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New exhibition at Tate Britain examines attacks on art

Date Posted: 23/07/2013

A new exhibition opening at Tate Britain will reportedly be the first of its kind to explore the history of physical attacks on art in Britain from the 16th century to the present day.

Running from 2nd October to 5th January, Art under Attack: Histories of British Iconoclasm will examine how and why icons, symbols and monuments have been attacked for religious, political or aesthetic motives.

What is Iconoclasm?

Iconoclasm describes the deliberate breaking of images. Displaying paintings, sculpture and archival material, the exhibition will explore 500 years of assaults on art.

Highlights of Art under Attack

The exhibition will include an example of pre-Reformation sculpture, the Statue of the Dead Christ, discovered in 1954 at Mercers’ Hall beneath the chapel floor.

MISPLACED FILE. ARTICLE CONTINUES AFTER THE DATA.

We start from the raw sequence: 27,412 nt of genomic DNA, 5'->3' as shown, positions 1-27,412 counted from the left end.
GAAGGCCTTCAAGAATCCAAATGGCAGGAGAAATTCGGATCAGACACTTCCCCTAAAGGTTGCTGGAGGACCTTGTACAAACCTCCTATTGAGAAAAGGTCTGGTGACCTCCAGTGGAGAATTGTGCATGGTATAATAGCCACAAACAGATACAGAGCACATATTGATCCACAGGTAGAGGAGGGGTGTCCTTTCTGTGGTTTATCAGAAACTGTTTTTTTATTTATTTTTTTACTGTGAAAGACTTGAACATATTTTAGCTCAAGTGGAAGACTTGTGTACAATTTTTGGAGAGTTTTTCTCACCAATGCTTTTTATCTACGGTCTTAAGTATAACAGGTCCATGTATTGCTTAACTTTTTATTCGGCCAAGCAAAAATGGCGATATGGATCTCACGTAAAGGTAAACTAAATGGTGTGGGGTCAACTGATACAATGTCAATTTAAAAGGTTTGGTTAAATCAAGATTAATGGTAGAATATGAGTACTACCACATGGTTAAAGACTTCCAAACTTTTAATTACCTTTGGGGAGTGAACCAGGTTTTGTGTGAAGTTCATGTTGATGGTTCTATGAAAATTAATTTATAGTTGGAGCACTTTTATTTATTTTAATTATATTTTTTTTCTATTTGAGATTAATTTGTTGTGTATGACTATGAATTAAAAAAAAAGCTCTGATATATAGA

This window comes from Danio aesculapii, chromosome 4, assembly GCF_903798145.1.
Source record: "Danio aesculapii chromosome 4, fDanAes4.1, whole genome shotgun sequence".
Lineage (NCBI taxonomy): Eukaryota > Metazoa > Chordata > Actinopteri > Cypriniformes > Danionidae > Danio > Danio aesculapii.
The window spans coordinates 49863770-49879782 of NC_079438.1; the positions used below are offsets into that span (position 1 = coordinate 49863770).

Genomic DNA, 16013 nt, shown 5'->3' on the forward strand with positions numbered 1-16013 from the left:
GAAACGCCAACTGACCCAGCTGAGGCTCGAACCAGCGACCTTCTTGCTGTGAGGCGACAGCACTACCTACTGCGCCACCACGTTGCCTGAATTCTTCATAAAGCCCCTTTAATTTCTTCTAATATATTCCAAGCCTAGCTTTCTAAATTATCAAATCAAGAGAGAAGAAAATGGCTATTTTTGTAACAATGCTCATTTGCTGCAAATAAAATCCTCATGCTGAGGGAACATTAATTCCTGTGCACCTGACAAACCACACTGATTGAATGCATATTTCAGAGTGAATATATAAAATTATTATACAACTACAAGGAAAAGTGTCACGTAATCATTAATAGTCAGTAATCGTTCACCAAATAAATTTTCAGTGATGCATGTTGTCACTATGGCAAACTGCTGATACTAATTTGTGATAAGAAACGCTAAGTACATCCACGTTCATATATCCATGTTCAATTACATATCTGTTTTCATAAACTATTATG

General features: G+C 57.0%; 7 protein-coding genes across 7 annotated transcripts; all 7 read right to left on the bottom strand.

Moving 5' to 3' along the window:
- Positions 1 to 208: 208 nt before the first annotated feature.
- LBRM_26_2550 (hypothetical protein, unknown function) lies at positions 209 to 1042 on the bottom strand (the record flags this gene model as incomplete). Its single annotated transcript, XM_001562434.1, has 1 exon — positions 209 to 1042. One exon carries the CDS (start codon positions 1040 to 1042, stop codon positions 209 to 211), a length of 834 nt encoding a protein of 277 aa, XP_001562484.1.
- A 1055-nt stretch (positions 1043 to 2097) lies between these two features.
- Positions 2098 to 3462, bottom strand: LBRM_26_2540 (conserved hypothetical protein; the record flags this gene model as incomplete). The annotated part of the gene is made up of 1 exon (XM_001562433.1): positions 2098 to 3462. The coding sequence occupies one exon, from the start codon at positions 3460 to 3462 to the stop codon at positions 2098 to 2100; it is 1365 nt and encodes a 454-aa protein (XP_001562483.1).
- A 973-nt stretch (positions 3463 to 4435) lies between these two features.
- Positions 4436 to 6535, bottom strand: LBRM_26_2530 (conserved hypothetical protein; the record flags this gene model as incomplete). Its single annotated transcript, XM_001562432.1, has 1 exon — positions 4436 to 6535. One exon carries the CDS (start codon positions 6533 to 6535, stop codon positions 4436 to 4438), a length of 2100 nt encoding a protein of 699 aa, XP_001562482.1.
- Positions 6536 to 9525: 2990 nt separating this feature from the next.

Additional highlights include fragments of monuments destroyed in Ireland during the 20th century; paintings attacked by suffragettes in 1913/14; defaced illuminated devotional books from the British Library; plus medieval stained glass panels removed from the windows of Canterbury Cathedral.

As well as attacks on art, the show will reveal how artists’ destruction can be utilised as a creative force.

A piano destroyed by Ralph Montanez Ortiz during the 1966 Destruction in Art Symposium will be on display for the first time alongside an audio recording of the event.

School trip information

Discounted admission rates are available for school groups.

School trip organisers can also take advantage of a programme of talks and events running alongside the exhibition.

For more school trip information contact:

020-7887 8888
www.tate.org.uk

Photo credit: Statue of the Dead Christ c.1500-1520, Stone on limestone plinth, The Mercers’ Company.

School Travel Organiser's Guide